Peter Doran and Bill Stone presented the Sunday Night Science Lecture at McMurdo to a crowd of about 150 in the main dining hall in Building 155. These lectures are a frequent place to catch up on what other field researchers have underway, what conditions exist out on the ice, and what logistics problems are currently at hand. Even as our team was leaving Taylor Valley, other crews were coming in for their 2-month projects.
Dr. Peter Doran is the Principal Investigator for the Endurance project. He has been studying the lakes in the Antarctic Dry Valleys for 15 years and is a professor at the University of Illinois, Chicago.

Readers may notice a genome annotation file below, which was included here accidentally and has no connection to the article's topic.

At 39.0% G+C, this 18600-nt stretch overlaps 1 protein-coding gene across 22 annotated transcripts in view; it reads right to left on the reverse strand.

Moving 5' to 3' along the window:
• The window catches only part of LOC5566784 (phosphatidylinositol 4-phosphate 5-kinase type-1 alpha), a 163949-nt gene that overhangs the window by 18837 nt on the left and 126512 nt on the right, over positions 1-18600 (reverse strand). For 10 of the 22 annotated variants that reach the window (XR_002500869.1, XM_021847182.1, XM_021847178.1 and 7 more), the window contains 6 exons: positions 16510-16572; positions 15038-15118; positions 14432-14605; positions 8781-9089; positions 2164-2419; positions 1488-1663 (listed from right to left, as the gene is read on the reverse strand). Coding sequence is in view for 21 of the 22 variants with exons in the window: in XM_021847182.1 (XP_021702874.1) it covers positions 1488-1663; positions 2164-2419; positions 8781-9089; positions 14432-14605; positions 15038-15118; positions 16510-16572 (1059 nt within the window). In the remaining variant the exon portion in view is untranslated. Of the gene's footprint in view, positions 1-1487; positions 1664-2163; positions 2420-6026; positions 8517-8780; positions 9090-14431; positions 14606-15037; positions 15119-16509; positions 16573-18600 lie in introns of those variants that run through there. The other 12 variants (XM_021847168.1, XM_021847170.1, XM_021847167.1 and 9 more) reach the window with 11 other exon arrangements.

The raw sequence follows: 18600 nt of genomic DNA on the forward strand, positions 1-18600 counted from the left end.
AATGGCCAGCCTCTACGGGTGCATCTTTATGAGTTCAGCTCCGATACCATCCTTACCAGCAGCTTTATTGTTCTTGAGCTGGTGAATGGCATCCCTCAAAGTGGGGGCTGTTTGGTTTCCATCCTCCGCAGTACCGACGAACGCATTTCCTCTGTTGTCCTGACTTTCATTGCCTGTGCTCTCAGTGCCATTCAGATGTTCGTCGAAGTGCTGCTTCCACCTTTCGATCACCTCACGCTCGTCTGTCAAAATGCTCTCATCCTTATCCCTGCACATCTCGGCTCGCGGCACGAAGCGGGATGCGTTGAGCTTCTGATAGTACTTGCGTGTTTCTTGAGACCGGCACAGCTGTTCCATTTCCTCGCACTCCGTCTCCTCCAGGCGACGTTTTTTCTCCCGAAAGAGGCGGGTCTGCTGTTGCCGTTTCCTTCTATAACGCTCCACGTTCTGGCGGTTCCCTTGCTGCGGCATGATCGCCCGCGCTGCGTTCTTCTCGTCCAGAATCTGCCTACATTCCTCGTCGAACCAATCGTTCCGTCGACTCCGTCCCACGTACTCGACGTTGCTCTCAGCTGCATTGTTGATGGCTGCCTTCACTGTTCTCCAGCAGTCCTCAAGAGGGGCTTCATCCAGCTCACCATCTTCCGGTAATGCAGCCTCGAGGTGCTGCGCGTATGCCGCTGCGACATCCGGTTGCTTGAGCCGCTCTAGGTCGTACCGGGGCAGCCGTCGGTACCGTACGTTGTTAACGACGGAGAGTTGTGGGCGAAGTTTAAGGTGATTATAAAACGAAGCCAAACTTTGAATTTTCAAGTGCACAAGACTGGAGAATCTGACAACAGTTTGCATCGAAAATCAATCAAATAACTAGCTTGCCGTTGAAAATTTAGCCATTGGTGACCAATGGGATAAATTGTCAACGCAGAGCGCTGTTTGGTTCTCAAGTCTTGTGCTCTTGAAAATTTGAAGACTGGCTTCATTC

Dr. Bill Stone is a Co-Investigator for Endurance. He is also the president and CEO of Stone Aerospace, the engineering company that designed and built the Endurance vehicle.
Dr. John Priscu is a Co-Investigator from the University of Montana. He has been studying the lakes in the Antarctic Dry Valleys for over 20 years.
Bart Hogan is a mechanical engineer for Stone Aerospace.
Dr. Kristof Richmond is a programmer for Stone Aerospace, focusing on navigation.
Shilpa Gulati is a programmer for Stone Aerospace, focusing on the system executive and machine vision. She is also a PhD student at University of Texas, Austin.
Chris Flesher is the vehicle manager, programmer, and electronics technician for Stone Aerospace. He is a Masters student at UT Austin.
Rachel Middleton Price is an electronics technician for Stone Aerospace.
Vickie Siegel is chief vehicle technician and logistics manager for Stone Aerospace.
Maciek Obryk is a graduate student at the University of Illinois at Chicago.
Emma Steger is the Lake Bonney camp manager.